A cable harness, also known as a wire harness, wiring assembly, cable assembly or wiring loom, is an assembly of electrical cables or wires which transmit signals or electrical power depending on their function. The cables can be bound together by things like straps, cable ties, electrical tape, conduit, cable lacing, sleeves, a weave of extruded string, or maybe a combination thereof. The industry we are addressing in our wiring production is :
- Electronics and telecommunications industry
- Household appliance industry
- Toys industry
- Moto-Velo industry
- Automotive industry
- The production of industry equipment’s
- Machine tools industry
The first step is cutting the wires to the desired length that is usually done using a special wire-cutting machine. The wires may also be printed on by a special machine during the cutting process or on a separate machine. After this step the next one is to strip the ends of the wires to expose the metal (or core), which then are fitted with any required terminals or connector housings.
The cables are assembled and clamped together on a special workbench, or onto a pin board (assembly board), according to the customer design specification, to form the cable harness. After fitting any protective sleeves, conduit, or extruded yarn, the harness is then properly packed and shipped to customer.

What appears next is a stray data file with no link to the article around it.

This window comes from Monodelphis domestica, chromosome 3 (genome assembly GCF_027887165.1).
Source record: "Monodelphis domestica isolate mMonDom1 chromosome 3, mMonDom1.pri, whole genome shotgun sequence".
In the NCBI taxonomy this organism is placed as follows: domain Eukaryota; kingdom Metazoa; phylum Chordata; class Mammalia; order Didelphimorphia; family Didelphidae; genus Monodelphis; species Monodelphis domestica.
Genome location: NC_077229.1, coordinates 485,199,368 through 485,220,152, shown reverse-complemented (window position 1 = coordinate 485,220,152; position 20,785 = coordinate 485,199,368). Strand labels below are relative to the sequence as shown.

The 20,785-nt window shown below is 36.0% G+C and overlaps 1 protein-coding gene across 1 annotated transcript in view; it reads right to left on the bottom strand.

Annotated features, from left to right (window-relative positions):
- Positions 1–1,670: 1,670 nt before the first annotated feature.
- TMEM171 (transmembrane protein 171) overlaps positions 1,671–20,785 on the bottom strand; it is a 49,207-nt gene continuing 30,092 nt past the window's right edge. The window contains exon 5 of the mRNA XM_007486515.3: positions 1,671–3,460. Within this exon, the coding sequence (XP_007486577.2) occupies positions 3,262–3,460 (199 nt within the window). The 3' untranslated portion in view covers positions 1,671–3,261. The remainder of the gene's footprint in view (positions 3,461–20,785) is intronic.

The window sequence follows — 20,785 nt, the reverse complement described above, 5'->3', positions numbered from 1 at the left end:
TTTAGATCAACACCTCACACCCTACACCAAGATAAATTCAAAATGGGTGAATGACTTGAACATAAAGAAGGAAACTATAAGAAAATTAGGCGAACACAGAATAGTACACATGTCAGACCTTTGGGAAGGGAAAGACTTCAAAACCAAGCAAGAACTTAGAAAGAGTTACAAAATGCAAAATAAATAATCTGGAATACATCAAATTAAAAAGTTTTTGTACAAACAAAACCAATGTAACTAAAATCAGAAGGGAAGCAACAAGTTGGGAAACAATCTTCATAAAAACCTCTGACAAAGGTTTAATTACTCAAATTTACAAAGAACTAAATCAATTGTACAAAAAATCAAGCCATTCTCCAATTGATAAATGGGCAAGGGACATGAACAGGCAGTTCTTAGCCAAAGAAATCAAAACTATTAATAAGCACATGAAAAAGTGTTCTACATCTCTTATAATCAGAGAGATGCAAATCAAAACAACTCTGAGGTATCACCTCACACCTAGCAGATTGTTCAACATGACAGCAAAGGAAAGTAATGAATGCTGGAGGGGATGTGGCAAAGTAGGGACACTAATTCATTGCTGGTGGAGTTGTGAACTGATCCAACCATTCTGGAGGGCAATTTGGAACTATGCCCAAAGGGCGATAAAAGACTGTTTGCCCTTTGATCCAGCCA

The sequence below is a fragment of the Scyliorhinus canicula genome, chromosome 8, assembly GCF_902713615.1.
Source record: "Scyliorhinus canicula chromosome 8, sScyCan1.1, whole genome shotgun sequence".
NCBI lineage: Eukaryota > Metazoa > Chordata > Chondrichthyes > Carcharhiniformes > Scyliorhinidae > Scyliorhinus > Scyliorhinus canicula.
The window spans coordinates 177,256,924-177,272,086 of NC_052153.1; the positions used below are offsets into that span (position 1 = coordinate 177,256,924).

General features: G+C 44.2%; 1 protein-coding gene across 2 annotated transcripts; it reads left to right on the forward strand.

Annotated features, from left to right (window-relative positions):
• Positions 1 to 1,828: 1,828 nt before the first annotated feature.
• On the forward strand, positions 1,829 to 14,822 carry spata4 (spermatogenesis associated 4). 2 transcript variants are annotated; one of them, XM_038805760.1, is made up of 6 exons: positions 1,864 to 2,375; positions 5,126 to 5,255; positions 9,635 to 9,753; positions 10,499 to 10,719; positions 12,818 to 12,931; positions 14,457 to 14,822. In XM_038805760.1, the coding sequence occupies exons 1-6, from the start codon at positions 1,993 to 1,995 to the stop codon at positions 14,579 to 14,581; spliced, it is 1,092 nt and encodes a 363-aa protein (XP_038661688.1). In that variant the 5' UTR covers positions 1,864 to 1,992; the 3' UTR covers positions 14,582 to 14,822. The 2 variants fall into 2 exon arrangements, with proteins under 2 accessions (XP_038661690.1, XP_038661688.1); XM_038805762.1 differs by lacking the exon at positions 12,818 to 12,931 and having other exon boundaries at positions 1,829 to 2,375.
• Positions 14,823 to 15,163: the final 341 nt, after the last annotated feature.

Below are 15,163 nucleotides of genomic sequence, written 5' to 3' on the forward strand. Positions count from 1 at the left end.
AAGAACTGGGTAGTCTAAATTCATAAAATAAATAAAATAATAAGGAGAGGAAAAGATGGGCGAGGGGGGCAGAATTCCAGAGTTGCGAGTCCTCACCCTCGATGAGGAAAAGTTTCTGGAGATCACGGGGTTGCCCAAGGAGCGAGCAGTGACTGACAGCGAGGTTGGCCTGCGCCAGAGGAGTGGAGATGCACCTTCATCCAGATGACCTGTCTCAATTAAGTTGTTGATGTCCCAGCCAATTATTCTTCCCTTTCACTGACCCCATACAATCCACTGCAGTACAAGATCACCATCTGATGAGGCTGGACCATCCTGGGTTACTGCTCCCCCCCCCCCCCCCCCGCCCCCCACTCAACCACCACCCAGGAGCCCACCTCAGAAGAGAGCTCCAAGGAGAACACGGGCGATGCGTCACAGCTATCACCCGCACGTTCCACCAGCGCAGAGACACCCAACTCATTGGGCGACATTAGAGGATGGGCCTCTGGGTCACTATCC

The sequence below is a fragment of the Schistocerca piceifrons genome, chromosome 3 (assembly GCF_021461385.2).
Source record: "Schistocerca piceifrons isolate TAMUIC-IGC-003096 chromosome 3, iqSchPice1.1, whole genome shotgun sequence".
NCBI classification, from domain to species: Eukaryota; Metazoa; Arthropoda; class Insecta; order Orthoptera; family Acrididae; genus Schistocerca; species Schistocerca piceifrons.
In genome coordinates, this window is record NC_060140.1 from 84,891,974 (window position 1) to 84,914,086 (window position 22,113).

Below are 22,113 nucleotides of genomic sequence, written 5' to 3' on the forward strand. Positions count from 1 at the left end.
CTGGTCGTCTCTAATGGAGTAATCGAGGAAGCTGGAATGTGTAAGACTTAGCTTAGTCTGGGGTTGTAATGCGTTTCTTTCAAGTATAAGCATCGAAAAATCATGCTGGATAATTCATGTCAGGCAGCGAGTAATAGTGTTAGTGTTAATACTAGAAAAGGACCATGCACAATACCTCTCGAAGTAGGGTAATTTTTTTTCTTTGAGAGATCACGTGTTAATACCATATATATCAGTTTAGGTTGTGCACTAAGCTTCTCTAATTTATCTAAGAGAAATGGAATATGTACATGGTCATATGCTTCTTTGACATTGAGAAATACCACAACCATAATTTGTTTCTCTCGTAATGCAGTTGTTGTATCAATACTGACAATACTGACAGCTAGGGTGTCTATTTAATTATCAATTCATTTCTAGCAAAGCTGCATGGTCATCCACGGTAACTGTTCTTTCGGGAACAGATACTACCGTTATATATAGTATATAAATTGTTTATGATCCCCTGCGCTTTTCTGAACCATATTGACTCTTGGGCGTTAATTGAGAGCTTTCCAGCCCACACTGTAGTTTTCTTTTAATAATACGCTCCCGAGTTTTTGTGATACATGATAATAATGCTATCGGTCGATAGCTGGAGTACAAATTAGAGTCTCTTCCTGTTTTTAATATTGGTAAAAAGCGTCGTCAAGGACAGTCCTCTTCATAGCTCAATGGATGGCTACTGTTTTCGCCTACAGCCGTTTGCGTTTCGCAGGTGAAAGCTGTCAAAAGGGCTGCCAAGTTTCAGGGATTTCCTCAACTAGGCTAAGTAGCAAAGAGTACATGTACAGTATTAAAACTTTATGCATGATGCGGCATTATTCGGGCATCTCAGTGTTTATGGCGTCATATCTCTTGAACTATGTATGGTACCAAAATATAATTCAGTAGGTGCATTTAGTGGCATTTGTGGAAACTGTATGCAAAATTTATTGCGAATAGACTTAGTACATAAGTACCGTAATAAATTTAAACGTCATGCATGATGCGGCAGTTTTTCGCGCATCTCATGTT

Despite the increasing automation, in general, part of the cable harness manufacturing process continues to be made by hand, the main cause being many different processes involved, such as:
- routing wires through sleeves,
- taping with fabric tape, mainly on branch outs from wire strands,
- crimping terminals onto wires, in particular for so-called multiple crimps (more than one wire into one terminal),
- inserting one sleeve into another,
- fastening strands with tape, cable ties or clamps.
The main priority to BIS is the customer drawings, notes, or specifications but if no customer specifications are called for the default accept / reject will be dictated by the existing manufacturing standards (ISO 9001:2015, IATF 16949:2016).
Examples of wiring configurations:
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